Seeds of South Australia
Calandrinia polyandra (Portulacaceae)
Many-stamens Parakeelya (Parkilypa)
List of species for Calandrinia
Click on an image to enlarge it
Seed collecting:
October to January
Herbarium regions:
North Western, Lake Eyre, Nullarbor, Gairdner-Torrens
NRM regions:
Alinytjara Wilurara, South Australian Arid Lands
IBRA regions
Northern Flinders (FLB05)Flinders Lofty Block
 Rare   (IUCN: RA d(i,ii))   [check ID]
Commonwealth Hill (GAW08)Gawler
 Least Concern
Maralinga (GVD03)Great Victoria Desert
 Least Concern
Kintore (GVD04) 
 Least Concern
Tallaringa (GVD05) 
 Least Concern
Yellabinna (GVD06) 
 Least Concern
Nullarbor Plain (NUL02)Nullarbor
 Rare   (IUCN: RA d(i,ii))   [edge of range]
Simpson Desert (SSD02)Simpson Strzelecki Dunefields
 Rare   (IUCN: RA d(ii))   [edge of range]
Dieri (SSD03) 
 Rare   (IUCN: RA d(ii))   [edge of range]
Breakaways (STP01)Stony Plains
 Near Threatened
Macumba (STP05) 
 Near Threatened
Baltana (STP07) 
 Near Threatened
Mann-Musgrave Block (CER01)Central Ranges
 Least Concern
Watarru (CER02) 
 Least Concern
IBRA regions
Northern Flinders (FLB05)Flinders Lofty BlockRare
  (IUCN: RA d(i,ii))   [check ID]
Commonwealth Hill (GAW08)GawlerLeast Concern
4 of 4 subregionsGreat Victoria DesertLeast Concern
Nullarbor Plain (NUL02)NullarborRare
  (IUCN: RA d(i,ii))   [edge of range]
2 of 4 subregionsSimpson Strzelecki DunefieldsRare
3 of 7 subregionsStony PlainsNear Threatened
2 of 3 subregionsCentral RangesLeast Concern
RSCA map:
Regional Species Conservation Assessments per IBRA subregion. Please click the thumbnail map.
AVH map:
Australian distribution map (external link)
SA Census:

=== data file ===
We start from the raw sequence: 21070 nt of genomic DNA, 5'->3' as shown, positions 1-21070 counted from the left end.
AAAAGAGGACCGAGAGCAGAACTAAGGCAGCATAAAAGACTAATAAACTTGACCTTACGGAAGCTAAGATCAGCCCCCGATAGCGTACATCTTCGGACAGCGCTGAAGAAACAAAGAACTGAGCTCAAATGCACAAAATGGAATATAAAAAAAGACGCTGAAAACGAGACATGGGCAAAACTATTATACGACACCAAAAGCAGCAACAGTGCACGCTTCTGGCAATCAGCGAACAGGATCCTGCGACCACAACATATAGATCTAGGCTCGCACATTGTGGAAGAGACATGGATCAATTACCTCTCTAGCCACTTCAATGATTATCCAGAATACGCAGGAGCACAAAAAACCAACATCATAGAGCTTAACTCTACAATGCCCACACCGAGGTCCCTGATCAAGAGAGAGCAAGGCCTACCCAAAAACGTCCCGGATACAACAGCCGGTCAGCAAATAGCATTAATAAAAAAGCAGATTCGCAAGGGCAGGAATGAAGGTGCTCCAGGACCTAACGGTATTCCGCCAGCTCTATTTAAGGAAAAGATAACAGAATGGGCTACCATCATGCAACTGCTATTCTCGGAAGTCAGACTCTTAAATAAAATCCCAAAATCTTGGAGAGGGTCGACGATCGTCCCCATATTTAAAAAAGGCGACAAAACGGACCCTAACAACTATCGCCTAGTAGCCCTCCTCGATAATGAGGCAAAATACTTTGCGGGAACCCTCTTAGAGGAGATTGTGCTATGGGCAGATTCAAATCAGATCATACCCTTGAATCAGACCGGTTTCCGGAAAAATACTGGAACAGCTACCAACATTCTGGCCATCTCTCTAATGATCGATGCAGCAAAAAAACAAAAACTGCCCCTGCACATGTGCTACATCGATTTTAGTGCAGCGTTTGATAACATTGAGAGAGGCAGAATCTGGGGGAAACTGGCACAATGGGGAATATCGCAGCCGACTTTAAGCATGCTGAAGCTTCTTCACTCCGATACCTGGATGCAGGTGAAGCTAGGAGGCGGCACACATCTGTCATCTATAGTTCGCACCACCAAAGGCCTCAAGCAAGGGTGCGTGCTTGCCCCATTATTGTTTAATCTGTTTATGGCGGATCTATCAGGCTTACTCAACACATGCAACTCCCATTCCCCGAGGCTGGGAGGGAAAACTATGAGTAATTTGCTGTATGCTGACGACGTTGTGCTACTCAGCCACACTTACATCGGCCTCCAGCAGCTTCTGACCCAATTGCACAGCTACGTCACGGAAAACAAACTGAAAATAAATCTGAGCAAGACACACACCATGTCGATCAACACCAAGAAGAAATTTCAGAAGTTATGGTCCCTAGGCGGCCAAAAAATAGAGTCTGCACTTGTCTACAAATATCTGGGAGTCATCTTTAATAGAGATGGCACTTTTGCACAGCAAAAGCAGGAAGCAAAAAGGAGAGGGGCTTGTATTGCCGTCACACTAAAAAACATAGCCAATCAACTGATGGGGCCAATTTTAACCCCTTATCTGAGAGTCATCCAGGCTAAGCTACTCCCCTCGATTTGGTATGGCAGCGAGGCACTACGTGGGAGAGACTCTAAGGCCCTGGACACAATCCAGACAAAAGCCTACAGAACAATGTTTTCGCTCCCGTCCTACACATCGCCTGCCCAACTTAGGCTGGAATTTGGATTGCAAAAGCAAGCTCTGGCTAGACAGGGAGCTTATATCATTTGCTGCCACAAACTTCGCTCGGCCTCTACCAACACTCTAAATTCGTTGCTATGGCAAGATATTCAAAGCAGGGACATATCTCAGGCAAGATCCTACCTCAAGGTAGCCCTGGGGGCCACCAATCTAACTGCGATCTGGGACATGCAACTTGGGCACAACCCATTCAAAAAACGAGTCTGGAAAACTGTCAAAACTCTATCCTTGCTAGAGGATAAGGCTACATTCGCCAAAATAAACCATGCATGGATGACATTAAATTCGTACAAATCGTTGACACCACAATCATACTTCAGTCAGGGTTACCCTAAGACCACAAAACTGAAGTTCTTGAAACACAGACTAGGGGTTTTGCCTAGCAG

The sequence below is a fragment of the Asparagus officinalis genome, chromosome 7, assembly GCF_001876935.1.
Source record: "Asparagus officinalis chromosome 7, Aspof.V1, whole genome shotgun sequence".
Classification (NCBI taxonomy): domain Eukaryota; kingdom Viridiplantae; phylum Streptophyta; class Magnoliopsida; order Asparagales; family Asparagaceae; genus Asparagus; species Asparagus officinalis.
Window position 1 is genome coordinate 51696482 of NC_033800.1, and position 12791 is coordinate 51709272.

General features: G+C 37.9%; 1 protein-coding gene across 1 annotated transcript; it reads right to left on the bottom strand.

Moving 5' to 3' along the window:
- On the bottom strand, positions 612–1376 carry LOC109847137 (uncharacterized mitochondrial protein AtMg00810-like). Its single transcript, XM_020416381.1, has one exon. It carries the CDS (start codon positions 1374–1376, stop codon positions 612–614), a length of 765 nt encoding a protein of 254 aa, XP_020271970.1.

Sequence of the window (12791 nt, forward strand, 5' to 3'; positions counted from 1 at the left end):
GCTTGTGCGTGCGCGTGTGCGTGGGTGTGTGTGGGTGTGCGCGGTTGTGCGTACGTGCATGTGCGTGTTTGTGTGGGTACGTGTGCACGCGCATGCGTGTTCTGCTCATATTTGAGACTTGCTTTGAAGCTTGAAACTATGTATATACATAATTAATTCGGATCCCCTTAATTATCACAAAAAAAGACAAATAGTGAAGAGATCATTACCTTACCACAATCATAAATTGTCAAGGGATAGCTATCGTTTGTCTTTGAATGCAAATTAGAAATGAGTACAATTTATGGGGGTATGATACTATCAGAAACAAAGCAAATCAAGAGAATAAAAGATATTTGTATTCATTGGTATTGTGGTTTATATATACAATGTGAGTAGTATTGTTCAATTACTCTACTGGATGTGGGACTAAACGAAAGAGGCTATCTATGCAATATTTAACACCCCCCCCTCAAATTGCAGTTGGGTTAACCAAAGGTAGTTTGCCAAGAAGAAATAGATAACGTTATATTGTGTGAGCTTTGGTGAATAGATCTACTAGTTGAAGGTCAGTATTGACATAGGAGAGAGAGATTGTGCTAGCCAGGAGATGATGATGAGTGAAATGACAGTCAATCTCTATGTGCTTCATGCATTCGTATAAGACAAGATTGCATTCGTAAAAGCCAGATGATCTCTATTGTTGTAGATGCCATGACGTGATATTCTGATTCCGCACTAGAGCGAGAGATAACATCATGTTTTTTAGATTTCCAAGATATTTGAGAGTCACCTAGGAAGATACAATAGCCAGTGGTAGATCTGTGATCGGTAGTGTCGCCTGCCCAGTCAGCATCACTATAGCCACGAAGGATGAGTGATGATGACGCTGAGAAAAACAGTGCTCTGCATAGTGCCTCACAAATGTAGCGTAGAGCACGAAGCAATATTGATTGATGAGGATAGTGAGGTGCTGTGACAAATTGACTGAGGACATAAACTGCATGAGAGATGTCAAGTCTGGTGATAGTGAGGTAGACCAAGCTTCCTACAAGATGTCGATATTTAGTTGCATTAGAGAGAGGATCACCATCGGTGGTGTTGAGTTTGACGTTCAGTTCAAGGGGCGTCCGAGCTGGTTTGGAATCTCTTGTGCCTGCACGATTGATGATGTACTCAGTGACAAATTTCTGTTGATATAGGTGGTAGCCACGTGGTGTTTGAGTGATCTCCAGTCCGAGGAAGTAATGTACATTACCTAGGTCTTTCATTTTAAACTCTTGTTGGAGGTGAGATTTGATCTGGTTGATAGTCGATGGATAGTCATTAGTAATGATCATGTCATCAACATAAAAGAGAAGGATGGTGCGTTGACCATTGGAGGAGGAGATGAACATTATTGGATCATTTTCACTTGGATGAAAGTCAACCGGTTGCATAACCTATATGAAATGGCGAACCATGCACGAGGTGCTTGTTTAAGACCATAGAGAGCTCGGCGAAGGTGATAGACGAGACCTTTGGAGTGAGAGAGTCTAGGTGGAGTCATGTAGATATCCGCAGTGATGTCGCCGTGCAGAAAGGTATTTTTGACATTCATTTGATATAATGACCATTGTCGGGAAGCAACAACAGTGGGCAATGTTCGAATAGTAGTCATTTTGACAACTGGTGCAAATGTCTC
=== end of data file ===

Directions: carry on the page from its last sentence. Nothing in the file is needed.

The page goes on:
Census of South Australian plants (external link)     [genus Calandrinia]
Name derivation:
Calandrinia named after Jean-Louis Calandrini (1703-1758), a Swiss scientist, professor of mathematics and philosophy. Polyandra from the Greek 'poly' meaning many and 'andros' meaning male; referring to its numerous stamens.
Found in the northern part of South Australia growing on sand and loam in floodplains and stony plains. Also found in Western Australia, Northern Territory and Queensland.
Native. Common in South Australia. Common in the other States.
Plant description:
Decumbent annual herb with erect flowering stems to 50 cm long. Leaves basal and on lower parts of the flower stems; sessile, linear to oblanceolate to 8 cm long and 1 cm wide. Inflorescence a loose erect panicle with large dark-pink to purple flowers; sepals broad-ovate, persistent; petals 5, obovate;, stamens numerous;, stigmas 3. Flowering between August and November.
Fruit type:
Pale brown ovoid capsule to 6.5 mm long with 3-valves just exceeding the usually spreading sepals.
Seed type:
Orange-brown reniform seed to 0.6 mm long and 0.5 mm wide, with a reticulated surface.
Embryo type:
Seed collecting:
Collect mature capsules, those that are turning a brown colour and contain dark seeds.
Seed cleaning:
Place the capsules in a tray and leave to dry for one to two weeks. Then rub the capsules gently by hand to dislodge the seeds. Use a sieve to separate the unwanted material. Store the seeds with a desiccant such as dried silica beads or dry rice, in an air tight container in a cool and dry place.